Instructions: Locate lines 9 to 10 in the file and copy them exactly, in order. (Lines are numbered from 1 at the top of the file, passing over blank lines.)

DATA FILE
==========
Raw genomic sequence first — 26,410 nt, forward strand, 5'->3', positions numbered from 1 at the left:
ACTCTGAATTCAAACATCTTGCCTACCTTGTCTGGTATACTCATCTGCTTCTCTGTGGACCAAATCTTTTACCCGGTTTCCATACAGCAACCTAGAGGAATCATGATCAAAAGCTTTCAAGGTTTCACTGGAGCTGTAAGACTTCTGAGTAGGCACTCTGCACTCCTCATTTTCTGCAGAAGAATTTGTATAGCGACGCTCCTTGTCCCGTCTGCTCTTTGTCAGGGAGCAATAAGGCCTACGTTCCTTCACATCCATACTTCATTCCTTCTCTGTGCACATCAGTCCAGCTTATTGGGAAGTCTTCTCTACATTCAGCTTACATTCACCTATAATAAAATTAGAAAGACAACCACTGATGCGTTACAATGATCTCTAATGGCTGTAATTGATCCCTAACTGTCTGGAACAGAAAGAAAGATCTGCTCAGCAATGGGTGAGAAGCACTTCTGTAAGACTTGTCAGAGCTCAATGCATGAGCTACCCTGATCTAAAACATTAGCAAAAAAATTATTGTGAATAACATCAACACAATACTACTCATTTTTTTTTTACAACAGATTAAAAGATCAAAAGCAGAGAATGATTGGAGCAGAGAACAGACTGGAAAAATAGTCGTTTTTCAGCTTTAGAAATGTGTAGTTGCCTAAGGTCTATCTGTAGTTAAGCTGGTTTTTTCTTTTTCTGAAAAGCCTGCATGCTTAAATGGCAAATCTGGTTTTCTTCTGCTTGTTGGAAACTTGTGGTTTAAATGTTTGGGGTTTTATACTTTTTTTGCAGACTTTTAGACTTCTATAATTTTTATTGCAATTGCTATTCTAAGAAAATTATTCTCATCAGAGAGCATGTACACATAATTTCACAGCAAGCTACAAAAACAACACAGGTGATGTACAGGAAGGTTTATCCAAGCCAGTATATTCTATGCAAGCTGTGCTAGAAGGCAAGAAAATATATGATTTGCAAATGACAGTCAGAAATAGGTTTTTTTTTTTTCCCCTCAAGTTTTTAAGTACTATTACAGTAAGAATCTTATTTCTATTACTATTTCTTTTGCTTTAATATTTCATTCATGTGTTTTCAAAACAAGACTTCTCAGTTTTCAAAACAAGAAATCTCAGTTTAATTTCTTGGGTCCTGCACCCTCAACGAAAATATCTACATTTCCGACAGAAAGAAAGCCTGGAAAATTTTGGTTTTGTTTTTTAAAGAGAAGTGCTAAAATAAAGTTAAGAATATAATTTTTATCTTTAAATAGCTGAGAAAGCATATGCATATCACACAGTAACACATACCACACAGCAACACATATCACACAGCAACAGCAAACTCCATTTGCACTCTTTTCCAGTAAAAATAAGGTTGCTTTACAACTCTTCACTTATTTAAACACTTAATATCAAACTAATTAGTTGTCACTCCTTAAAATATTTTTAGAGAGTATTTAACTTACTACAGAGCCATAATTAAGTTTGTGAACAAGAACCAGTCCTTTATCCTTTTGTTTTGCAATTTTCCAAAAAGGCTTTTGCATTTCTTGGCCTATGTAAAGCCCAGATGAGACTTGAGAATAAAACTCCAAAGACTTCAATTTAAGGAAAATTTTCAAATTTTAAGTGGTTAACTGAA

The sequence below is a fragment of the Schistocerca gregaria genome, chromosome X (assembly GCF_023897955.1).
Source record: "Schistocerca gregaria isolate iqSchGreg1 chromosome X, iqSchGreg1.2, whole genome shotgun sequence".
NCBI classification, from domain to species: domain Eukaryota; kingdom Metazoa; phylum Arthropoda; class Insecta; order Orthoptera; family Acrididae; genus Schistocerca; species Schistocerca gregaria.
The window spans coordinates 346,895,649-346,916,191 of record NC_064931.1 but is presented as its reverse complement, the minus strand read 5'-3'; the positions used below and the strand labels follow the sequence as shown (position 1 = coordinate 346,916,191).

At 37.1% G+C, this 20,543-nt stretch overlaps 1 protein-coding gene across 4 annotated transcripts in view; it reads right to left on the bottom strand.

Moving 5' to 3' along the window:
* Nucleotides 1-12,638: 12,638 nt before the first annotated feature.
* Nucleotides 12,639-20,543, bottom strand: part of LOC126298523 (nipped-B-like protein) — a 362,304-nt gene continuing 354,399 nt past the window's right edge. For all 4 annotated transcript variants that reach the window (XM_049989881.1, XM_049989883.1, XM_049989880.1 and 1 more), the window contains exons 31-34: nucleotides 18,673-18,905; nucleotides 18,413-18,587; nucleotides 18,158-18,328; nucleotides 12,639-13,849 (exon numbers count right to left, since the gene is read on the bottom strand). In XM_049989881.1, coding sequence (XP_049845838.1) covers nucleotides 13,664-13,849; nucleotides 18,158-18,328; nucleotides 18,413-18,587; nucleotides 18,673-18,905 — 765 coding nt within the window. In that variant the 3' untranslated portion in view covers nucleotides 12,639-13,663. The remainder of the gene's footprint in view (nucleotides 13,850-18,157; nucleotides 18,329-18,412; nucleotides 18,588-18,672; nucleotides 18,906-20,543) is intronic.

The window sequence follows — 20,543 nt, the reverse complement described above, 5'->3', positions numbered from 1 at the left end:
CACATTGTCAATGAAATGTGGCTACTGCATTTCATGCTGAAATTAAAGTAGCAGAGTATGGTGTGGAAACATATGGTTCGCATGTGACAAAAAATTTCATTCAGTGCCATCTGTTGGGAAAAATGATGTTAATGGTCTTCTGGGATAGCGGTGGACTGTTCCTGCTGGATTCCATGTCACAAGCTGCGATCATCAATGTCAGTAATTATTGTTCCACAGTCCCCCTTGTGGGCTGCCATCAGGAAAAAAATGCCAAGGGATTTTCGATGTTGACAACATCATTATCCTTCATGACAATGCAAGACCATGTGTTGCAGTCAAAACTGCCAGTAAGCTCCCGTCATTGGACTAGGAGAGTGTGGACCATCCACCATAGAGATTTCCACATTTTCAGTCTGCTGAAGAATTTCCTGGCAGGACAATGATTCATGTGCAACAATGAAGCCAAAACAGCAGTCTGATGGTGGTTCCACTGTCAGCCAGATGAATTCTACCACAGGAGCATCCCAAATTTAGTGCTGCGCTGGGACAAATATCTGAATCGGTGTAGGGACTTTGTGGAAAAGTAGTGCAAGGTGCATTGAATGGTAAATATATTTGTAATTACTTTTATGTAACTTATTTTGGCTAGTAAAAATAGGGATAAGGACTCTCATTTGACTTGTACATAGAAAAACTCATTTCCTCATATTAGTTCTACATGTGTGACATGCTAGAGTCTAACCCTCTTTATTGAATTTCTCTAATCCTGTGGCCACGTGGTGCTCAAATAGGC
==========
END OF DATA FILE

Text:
* Nucleotides 1-12,638: 12,638 nt before the first annotated feature.
* Nucleotides 12,639-20,543, bottom strand: part of LOC126298523 (nipped-B-like protein) — a 362,304-nt gene continuing 354,399 nt past the window's right edge. For all 4 annotated transcript variants that reach the window (XM_049989881.1, XM_049989883.1, XM_049989880.1 and 1 more), the window contains exons 31-34: nucleotides 18,673-18,905; nucleotides 18,413-18,587; nucleotides 18,158-18,328; nucleotides 12,639-13,849 (exon numbers count right to left, since the gene is read on the bottom strand). In XM_049989881.1, coding sequence (XP_049845838.1) covers nucleotides 13,664-13,849; nucleotides 18,158-18,328; nucleotides 18,413-18,587; nucleotides 18,673-18,905 — 765 coding nt within the window. In that variant the 3' untranslated portion in view covers nucleotides 12,639-13,663. The remainder of the gene's footprint in view (nucleotides 13,850-18,157; nucleotides 18,329-18,412; nucleotides 18,588-18,672; nucleotides 18,906-20,543) is intronic.